ISLAMABAD: Pakistan has found concrete evidence of India’s involvement in militancy in South Waziristan and decided to take up the matter with New Delhi.
This was disclosed by Information Minster Qamar Zaman Kaira and military spokesman Major-General Athar Abbas at a press briefing on the progress of operation Rah-i-Nijat here on Monday. It was the first time in recent times that Pakistan had pointed fingers at India from a forum having representation of political and military leadership.
Mr Kaira said although it had been decided to raise the issue with India, Pakistan would not deviate from the peace process.
Gen Abbas said a huge quantity of Indian arms and ammunition, literature, medical equipment and medicines had been recovered from Sherawangi area, near Kaniguram. He said the Foreign Office had been informed and the matter would be taken up with the Indian authorities through diplomatic channels.
Sources in the Foreign Office said a dossier containing proofs of India’s involvement in South Waziristan would soon be handed over to officials in New Delhi.
KANIGURAM TAKEN: Gen Abbas said security forces had secured control of Kaniguram, a redoubt of Uzbek fighters.
He said there were fortified positions and bunkers in the area which were being used by militants in possession of modern weaponry. The entire area had been cleared of mines and improvised explosive devices (IEDs). Five truckloads of arms and ammunition were recovered from the area on Monday, he added.
The ISPR chief said the Karama village, to the east of Kanigurma, was also under control of security forces now. He said the village used to be a stronghold of Uzbek militants. Some other strategically important points around Kaniguram had also been secured, he said.
In reply to a question about winding up of some checkposts by the Nato forces on Pakistan’s border in Afghanistan, he said: “We have been told that it was a readjustment.”
He said Pakistan had sought information on the ‘readjustment’ because closure of posts in sensitive areas would affect the military operation.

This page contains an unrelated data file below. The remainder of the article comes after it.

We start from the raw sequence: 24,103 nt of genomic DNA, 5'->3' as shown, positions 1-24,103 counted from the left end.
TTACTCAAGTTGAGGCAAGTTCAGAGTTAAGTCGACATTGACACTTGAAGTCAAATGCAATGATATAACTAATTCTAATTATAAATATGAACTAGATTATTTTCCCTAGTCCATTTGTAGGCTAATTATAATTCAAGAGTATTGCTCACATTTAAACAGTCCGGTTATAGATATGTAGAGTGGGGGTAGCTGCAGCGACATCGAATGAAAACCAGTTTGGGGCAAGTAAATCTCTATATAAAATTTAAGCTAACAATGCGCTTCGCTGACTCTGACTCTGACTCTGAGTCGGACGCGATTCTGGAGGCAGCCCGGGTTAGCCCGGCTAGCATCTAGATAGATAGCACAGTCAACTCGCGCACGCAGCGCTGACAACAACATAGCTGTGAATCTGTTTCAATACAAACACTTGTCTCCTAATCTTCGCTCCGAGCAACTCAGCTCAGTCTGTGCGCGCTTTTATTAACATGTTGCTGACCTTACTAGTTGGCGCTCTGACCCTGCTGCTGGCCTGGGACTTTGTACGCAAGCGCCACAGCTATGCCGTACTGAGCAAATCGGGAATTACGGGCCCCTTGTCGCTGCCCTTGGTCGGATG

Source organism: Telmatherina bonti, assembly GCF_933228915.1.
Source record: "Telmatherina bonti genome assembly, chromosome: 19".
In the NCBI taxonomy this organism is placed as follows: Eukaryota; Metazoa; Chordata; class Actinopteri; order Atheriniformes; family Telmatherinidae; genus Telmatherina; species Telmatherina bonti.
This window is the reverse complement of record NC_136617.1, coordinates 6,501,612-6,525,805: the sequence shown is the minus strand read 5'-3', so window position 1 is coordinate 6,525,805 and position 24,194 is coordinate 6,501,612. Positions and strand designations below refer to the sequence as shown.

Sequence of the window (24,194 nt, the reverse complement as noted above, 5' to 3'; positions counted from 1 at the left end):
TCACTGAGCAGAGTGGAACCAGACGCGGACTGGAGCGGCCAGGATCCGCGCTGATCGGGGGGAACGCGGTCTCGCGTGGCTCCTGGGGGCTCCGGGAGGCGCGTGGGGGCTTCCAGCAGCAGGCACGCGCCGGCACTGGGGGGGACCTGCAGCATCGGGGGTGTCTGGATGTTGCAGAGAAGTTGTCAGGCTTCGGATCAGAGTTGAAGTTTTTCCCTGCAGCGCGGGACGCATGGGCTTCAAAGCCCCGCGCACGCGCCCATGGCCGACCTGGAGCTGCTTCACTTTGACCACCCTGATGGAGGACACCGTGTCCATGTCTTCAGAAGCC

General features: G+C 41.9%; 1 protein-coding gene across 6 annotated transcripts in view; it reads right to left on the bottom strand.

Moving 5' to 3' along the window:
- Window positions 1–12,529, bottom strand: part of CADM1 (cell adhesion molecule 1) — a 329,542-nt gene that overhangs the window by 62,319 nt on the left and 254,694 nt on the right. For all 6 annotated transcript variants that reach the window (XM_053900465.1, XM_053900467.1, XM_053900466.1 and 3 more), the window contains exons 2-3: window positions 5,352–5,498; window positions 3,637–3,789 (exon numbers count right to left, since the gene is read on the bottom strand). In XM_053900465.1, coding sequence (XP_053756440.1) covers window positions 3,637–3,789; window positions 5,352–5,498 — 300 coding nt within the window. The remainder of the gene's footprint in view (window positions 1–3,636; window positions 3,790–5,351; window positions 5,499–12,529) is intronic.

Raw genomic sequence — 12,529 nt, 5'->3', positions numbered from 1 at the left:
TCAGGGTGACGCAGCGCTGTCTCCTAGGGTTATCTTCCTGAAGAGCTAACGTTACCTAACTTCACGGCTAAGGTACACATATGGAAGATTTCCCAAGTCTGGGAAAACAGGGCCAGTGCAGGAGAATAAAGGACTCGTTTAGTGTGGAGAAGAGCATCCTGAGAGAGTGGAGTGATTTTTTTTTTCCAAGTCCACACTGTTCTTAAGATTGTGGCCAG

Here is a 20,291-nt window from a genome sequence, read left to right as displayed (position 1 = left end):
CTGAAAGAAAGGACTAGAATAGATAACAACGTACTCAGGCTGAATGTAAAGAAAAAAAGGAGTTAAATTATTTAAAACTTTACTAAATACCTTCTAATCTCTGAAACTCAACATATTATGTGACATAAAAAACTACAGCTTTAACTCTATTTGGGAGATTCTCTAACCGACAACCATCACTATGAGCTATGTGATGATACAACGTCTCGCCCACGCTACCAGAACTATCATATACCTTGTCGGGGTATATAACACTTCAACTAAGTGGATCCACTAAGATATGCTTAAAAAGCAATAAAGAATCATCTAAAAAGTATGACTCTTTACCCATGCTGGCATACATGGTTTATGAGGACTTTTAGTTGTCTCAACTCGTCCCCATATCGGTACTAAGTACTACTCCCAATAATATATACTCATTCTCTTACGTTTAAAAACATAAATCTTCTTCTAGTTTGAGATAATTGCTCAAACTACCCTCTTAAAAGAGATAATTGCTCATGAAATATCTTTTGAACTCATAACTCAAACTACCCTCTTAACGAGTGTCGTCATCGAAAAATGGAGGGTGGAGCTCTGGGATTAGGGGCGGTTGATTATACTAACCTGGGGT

He rejected a perception that prior announcement about the operation in South Waziristan gave time to militants to get ready, saying that security forces kept on making preparations when aerial strikes were being conducted to decimate the militants.
The army spokesman said the operation was progressing as per plans. He said militants had been surprised and defeated on all fronts. It was not clear whether top leadership of the Taliban had escaped to North Waziristan or was still in the area.
He said many militants were withdrawing from the fight and moving closer to the heart of the region. They were bound to be trapped there, he added.
The aim of the operation was not just to eliminate militants but also to dislodge them from their fortifications, sanctuaries and hideouts. 'If they are dislodged, we will be moving very close to victory,' he remarked.
Gen Abbas said troops were extending their 'perimeter of security' on the Jandola-Sararogha axis and closing in on Sararogha. Expansion of positions held on the ridges from different directions towards Sararogha was in progress. Sporadic mortar and small arms fire was being received by security forces from different areas of the town, he added.
He said security forces were consolidating their positions on the ridges along the Razmak-Makeen road, on the Razmak-Makeen axis. The important village of China, just adjacent to Makeen, had been secured and a huge cache of arms and ammunition recovered from huts, caves and compounds.
Security forces had neutralised 20 IEDs in the village, secured Kam Narakai and recovered huge ammunition, Gen Abbas added.
Information Minister Qamar Zaman Kaira rejected reports that US Secretary of State Hillary Clinton had asked Pakistan to launch an operation in North Waziristan and Balochistan. In reply to a question, he said the Inter-Services Intelligence chief’s visit to Saudi Arabia had nothing to do with the country’s political scene.